Britain is a significant food producer. We produced more than half of the food we consumed last year (55%) and we’re also a big exporter of food. Most food we consume does not come from the EU – only about a quarter does (26%). The remainder is imported from the Rest of the World. (Source: DEFRA).
The EU used to pay farmers “set aside” which was a subsidy paid to farmers for leaving their fields fallow, farmers would have produced a larger percentage of our food today without the subsidy. The madness of EU farming policies means instead of having cheaper food they paid farmers to do nothing. Much of the ‘set aside’ has been replaced by environmental schemes which regulate such things as the width of uncultivated ground that must be left at the edge of waterways; or that ‘game cover’ strips which benefit wild birds are not sown commercially; or ‘beetle banks’ which are uncultivated strips running through the middle of a large arable field to give habitat from invertebrates and ground nesting birds. All this could be converted back into food production if necessary. The ‘set-aside’ policy was a typical ‘command and control economy’ failure in the sense that it regulated what farmers could or could not produce; interfered with (and skewed) the normal market mechanisms of price, supply and demand. Of such things are food mountains and famines made.
As the borders were closed to the EU yesterday due to the new Covid strain, #BuyBritish trended on Twitter and people, perhaps albeit momentarily, recognised that buying local produce – eating seasonal local produce – would be a positive way forward in a post-Brexit world.
So, how to change one’s behaviour and stimulate the home market for home produce?
First, take care to look at the labelling in supermarkets. Finding out where food has come from can be tricky. Always look out for the Union flag and the country of origin on the packaging. Be sure to look for the Red Tractor logo, as this guarantees that the food and drink that you are buying is traceable, safe and farmed with care. Combined with the British flag, it’s a sure way to know the produce can be traced back to British farms. The British Lion is the UK’s most successful food safety mark with nearly 90% of UK eggs now produced within the Lion scheme.
Second, like Her Majesty, eat seasonally. You can enjoy fresh, quality produce by buying seasonal food, and it’s a great way to back British farming. Thanks to modern growing and harvesting technology, and good storage conditions, some British crops, such as carrots, cauliflowers, potatoes and apples are available to eat all year. Others have shorter seasons. Buying British produce in season not only helps you to support the farmers who grow your food, but also reduces the environmental impact of food miles in your shopping basket. Fresh food in season often tastes better too! Here’s a handy seasonal guide to buying British foods all year round.
Third, support your local butchers shops and grocers. Butchers shops are known for their impressive display counters, but don’t forget to ask the butcher the origin of the meat they are selling. Most butchers will have good relationships with the farms they buy from and might have even visited the farms themselves. Be confident you are backing British farming and putting British meat and veg on your plate.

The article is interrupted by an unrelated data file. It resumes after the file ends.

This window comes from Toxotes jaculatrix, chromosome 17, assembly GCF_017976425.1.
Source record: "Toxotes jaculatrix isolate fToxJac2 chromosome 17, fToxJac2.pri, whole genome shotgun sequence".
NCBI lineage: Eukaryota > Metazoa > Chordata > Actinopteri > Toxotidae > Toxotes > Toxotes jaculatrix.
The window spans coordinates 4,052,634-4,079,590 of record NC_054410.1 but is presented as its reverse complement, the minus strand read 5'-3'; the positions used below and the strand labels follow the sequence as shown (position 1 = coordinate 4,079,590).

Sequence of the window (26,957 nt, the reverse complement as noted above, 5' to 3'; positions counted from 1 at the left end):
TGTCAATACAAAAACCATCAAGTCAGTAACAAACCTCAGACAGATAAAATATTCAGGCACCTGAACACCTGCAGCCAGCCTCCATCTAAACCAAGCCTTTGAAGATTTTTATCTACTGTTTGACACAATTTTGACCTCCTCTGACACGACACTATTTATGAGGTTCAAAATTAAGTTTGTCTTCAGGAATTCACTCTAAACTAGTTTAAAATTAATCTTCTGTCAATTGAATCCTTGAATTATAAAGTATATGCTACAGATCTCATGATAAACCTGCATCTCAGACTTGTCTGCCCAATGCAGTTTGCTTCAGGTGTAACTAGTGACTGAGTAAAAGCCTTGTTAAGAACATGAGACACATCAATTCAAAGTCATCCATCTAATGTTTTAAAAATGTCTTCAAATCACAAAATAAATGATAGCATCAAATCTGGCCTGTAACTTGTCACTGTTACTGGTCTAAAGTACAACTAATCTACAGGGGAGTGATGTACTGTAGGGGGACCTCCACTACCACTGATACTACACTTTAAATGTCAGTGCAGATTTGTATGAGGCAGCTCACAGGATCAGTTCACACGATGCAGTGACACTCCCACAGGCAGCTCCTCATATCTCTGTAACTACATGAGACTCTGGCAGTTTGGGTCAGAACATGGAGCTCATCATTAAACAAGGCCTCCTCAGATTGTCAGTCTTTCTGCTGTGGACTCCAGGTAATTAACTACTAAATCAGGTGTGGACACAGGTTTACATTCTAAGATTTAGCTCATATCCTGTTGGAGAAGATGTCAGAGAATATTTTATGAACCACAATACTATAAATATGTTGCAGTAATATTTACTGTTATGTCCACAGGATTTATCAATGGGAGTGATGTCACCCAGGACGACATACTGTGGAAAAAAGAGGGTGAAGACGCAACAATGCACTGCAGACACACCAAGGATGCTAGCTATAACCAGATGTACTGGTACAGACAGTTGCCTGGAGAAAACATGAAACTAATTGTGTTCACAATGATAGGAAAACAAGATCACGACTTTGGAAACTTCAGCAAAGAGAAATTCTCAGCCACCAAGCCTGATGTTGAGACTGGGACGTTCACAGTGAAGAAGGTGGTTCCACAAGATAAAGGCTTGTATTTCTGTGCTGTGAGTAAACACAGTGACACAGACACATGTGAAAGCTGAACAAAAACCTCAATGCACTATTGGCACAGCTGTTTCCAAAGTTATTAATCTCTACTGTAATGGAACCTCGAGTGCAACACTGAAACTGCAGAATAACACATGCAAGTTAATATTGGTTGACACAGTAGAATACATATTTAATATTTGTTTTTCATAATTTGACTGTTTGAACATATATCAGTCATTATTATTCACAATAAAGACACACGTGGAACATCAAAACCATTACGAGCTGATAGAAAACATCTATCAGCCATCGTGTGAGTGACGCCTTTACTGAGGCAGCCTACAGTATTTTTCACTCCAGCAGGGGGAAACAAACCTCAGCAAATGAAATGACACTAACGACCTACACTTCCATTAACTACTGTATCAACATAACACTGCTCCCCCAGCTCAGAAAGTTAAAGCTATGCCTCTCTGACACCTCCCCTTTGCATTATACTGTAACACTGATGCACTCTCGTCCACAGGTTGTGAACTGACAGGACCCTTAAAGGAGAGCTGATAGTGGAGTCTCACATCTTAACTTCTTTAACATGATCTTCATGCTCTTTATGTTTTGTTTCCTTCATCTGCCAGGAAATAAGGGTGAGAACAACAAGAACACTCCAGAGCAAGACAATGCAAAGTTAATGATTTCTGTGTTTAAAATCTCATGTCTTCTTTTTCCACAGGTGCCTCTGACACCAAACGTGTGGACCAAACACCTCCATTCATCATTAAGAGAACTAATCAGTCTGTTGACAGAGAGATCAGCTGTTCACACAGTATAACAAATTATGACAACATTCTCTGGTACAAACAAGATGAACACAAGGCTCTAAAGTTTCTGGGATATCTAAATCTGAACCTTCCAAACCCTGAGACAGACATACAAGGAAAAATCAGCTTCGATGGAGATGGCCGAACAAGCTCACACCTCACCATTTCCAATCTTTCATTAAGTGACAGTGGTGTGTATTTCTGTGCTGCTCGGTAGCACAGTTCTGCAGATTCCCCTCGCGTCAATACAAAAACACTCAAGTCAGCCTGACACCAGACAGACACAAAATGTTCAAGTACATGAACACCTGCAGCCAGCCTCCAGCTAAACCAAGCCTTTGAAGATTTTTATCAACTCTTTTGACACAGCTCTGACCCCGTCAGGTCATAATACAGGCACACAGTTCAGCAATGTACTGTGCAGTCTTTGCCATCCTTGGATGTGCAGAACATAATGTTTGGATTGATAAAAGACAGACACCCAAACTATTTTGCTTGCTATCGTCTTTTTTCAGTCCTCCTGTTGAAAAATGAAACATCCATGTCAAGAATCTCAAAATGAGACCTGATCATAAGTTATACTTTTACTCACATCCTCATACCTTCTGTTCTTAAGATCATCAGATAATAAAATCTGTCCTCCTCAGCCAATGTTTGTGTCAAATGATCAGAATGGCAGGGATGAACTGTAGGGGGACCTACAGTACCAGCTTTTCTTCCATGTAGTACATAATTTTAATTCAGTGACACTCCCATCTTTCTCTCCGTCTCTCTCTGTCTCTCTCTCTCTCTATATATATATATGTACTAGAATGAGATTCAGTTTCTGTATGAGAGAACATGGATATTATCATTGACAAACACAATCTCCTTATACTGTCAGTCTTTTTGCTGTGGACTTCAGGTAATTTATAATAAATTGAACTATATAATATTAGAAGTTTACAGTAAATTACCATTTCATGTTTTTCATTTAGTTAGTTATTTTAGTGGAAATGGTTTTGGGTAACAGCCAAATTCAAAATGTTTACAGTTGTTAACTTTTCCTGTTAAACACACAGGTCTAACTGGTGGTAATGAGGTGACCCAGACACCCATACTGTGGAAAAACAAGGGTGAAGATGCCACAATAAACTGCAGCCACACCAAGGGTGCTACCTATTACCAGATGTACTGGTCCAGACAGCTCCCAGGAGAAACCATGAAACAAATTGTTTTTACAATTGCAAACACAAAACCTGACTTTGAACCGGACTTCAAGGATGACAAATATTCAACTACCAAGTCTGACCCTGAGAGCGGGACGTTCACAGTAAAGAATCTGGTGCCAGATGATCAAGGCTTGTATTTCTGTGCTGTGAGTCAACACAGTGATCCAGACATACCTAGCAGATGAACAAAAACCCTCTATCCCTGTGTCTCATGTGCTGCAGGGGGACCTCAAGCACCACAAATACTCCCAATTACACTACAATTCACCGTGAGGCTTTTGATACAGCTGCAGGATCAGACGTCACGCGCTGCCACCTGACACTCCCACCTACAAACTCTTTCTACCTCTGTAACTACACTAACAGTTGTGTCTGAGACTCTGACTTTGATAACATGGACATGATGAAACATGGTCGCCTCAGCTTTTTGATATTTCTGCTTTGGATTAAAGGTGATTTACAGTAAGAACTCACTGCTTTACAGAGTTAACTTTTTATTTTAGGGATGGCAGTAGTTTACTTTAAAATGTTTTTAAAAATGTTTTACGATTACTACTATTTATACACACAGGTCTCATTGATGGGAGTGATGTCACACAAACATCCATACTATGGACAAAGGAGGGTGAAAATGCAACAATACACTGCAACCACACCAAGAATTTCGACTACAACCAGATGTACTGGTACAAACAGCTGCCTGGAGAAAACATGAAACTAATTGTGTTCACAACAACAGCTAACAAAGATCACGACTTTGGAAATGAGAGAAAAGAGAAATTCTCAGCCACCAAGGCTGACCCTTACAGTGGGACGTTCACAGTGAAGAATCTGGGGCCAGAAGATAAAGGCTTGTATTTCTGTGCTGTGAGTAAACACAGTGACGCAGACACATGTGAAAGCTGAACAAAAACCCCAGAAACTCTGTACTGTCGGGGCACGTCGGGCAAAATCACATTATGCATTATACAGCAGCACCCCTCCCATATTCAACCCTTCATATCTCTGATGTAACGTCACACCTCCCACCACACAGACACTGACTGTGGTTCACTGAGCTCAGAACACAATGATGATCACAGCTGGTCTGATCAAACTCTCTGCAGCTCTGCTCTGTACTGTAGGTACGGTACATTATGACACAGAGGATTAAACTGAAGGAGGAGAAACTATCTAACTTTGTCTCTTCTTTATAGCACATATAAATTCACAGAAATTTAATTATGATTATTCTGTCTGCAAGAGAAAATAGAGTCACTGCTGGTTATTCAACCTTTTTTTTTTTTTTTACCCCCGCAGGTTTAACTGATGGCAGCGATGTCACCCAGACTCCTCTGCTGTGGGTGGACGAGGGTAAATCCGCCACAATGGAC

Fourth, pressure supermarkets, pubs, restaurants and shops to sell British. There are some good campaign groups out there. On some like the Made in Britain campaign you can list your farm or business. Social media is a valuable tool to push a Buy British campaign. Don’t be put off by Britain-hating resistance. These actions will help provide a boost to struggling British high streets and businesses.
Finally, search out British products using online searches. BuyBritish.com inspires the population to shop locally to support the British economy and protect the environment, promoting British brands that provide you with the best quality and value. There are Buy British Facebook groups and a British Product Directory which allows you to search locally for British products from cars to cardigans.
Boycotting produce from the EU seems as churlish as some of the Remainer comments over recent years. In any case there are plenty of Brits abroad who are producing foods they sell to the British market and they do not merit any kind of penalty. There is little point in being bitter or negative. As markets change and new opportunities emerge, there is certain positivity to switching one’s diet towards say British fish and home-grown lamb. Perhaps chomp on more fruit from the Commonwealth? Maybe a British-made car will do for a few years? There are plenty of wonderful British clothes manufacturers out there. British holidays can be awesome, as can holidays to British destinations abroad. Help create jobs and revive businesses which have been blighted by Covid.
Lobby your MP. Tell your family and friends. Spread the word. The British Government will now be able to assist the Buy British campaign both through advertisements and via subsidies. As well as lifting up producers from other lands, maybe it is time, fellow Britons, to get used to helping ourselves – to maximise and reap the benefits from our most green and pleasant land, whilst maintaining amicable relations with our neighbours.